Boomers & Sooners, Part One ~ Last Call Land-Lovers

OU Drum MajorIf you’re from Oklahoma, or if you follow college football, or if you’ve ever been to OU, or if you have a pulse, you’ve probably more than once been subjected to the Hyper-Sousa-ish throb of the University of Oklahoma’s “Boomer Sooner.” If you’re truly dyed deep in just the right shade of maroon, you may even know the words:

Boomer Sooner, Boomer Sooner, Boomer Sooner, Boomer Sooner
Boomer Sooner, Boomer Sooner, Boomer Sooner…

Careful, now – there’s a real switcheroo coming – 

O K U !

Boomer Sooner SchoonerThose aren’t ALL of the words, of course – that would be silly. The second verse takes the theme to new depths:

Oklahoma, Oklahoma, Oklahoma, Oklahoma
Oklahoma, Oklahoma, Oklahoma, O K U!

Were you ready for the twist at the end that time? I’m so proud.

Most of you are at least generally aware that both ‘Boomer’ and ‘Sooner’ refer to some sort of law-breaking, rule-bending, cheating, stealing, land-grabbing behavior on the part of our state’s earliest settlers. But before you get too high and mighty about it, let me just step forward and say proudly that cheating and stealing land are WAY down on the list of atrocities involved in the birthing and subsequent… ‘development’ of our 46th State.

Do you think we’d sing of such things so proudly if they were anywhere NEAR the WORST of it? Hell, these are practically MERITS compared to the Tulsa Race Riots, policies towards the Native populations, lynching, fracking, and Jim Inhofe.

In any case, despite popular misconceptions, ‘Boomer’ and ‘Sooner’ are very different terms about very different types of people. I’m happy to help set your fur’ners straight.

Background to the Boomers

The groups now often referred to as the ‘Five Civilized Tribes’ (5CT) – the Cherokee, Creek (Muscogee), Choctaw, Chickasaw, and Seminole – were moved to Indian Territory (now Oklahoma, more or less) by force in the 1830’s. The atrocities of Indian Removal are well-documented elsewhere, but what’s less-recognized is that for those who survived, life in I.T. was not completely horrible for the next generation.

Indian Removal Map

The land was very different, but they adapted. Governments and schools were rebuilt, newspapers re-established, and life generally settled into a kind of ‘new normal’ - a calm which hadn’t been possible for nearly a century in the Southeastern U.S. from whence they’d come. The 5CT and their slaves (yes, they had slaves – a complex subject for another time) were largely left alone, thanks to the high value white Americans placed on the treaties both sides had signed in good faith.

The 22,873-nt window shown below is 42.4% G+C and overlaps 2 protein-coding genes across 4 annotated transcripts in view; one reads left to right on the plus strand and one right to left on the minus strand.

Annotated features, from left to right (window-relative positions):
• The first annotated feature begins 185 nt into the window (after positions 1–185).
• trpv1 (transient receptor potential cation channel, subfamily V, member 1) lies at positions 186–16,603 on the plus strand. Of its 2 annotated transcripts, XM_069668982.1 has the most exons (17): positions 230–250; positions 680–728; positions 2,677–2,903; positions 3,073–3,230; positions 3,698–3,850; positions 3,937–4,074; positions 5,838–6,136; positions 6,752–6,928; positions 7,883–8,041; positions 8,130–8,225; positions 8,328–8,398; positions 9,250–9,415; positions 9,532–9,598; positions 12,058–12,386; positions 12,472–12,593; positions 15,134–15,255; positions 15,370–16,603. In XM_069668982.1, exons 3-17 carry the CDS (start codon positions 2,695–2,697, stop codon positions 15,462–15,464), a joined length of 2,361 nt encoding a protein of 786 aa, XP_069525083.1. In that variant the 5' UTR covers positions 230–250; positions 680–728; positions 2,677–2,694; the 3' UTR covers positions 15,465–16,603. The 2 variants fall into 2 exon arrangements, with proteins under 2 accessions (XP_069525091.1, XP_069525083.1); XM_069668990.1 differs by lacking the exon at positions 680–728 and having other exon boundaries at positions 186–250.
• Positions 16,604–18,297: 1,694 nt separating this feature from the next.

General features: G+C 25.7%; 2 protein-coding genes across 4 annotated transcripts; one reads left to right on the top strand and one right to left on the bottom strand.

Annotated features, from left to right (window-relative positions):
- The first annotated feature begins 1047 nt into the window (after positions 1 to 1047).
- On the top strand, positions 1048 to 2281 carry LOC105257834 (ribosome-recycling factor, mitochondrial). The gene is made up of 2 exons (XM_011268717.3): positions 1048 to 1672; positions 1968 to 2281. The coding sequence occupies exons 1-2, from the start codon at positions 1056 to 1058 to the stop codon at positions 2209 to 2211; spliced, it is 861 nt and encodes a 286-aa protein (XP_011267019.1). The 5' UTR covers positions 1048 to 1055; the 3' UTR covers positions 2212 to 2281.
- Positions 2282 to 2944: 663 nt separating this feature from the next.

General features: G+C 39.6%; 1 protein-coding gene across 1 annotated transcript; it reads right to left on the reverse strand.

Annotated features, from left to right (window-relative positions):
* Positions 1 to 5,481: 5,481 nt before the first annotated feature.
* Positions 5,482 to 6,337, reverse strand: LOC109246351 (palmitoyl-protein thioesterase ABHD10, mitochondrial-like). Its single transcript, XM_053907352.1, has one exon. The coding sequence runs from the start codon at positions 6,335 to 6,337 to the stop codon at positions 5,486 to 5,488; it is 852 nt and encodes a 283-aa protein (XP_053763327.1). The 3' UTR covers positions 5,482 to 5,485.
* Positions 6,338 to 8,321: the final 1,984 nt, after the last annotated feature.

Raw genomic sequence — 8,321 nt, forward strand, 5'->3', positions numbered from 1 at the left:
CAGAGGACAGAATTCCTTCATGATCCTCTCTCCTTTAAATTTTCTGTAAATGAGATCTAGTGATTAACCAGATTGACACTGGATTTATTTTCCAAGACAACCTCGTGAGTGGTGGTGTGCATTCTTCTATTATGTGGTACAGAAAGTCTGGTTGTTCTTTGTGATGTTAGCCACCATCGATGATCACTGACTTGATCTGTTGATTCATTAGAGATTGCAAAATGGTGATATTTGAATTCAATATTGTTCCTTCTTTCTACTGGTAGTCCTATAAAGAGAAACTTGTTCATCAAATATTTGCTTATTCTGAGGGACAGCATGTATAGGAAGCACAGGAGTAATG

HA! Just kidding – they were left alone because no respectable white guy would have come to Oklahoma by choice. It was completely undesirable land. That's, um... well... that's why we put the Indians here. (You thought we'd give them California?)

Either way, the 5CT were left alone for nearly a quarter of a century, which sounds much longer than simply saying “about 25 years”. Oklahoma History textbooks often call this a ‘Golden Age’ for the tribes, although that strikes me as a bit on the look-we-actually-did-you-a-favor side. But it didn’t suck, and many things are quite tolerable if it means not having to deal with white people.

Then came the American Civil War – something about slavery, or tariffs, or states’ rights, or whatnot. Hey, no problem here! We’re completely and totally fine with white people killing each other off. Be our guests . Here, borrow my rifle.

Confederate NDNOnly staying out of the conflict wasn’t as easy as they’d hoped. When pushed, many sympathized with the South, especially after Confederates promised them a better deal should they prevail. Some remained 'loyal' to the North, and a few went to great lengths to resist involvement altogether. Eventually, however, a majority of the 5CT were Confederates, including the colorful Stand Watie – the last Confederate General to officially surrender at the end of the war.